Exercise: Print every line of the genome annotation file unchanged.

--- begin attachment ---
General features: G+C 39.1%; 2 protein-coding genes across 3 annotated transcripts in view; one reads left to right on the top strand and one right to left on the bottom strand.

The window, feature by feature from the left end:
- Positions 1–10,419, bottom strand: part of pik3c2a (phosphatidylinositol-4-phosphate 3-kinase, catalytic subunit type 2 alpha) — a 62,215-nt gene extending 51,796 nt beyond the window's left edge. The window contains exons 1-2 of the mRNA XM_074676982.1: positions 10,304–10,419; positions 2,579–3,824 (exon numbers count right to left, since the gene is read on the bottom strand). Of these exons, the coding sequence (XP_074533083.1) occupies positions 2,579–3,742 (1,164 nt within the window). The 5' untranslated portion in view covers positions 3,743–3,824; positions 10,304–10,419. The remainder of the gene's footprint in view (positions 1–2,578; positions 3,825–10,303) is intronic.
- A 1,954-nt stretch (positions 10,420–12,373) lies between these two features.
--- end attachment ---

General features: G+C 39.1%; 2 protein-coding genes across 3 annotated transcripts in view; one reads left to right on the top strand and one right to left on the bottom strand.

The window, feature by feature from the left end:
- Positions 1–10,419, bottom strand: part of pik3c2a (phosphatidylinositol-4-phosphate 3-kinase, catalytic subunit type 2 alpha) — a 62,215-nt gene extending 51,796 nt beyond the window's left edge. The window contains exons 1-2 of the mRNA XM_074676982.1: positions 10,304–10,419; positions 2,579–3,824 (exon numbers count right to left, since the gene is read on the bottom strand). Of these exons, the coding sequence (XP_074533083.1) occupies positions 2,579–3,742 (1,164 nt within the window). The 5' untranslated portion in view covers positions 3,743–3,824; positions 10,304–10,419. The remainder of the gene's footprint in view (positions 1–2,578; positions 3,825–10,303) is intronic.
- A 1,954-nt stretch (positions 10,420–12,373) lies between these two features.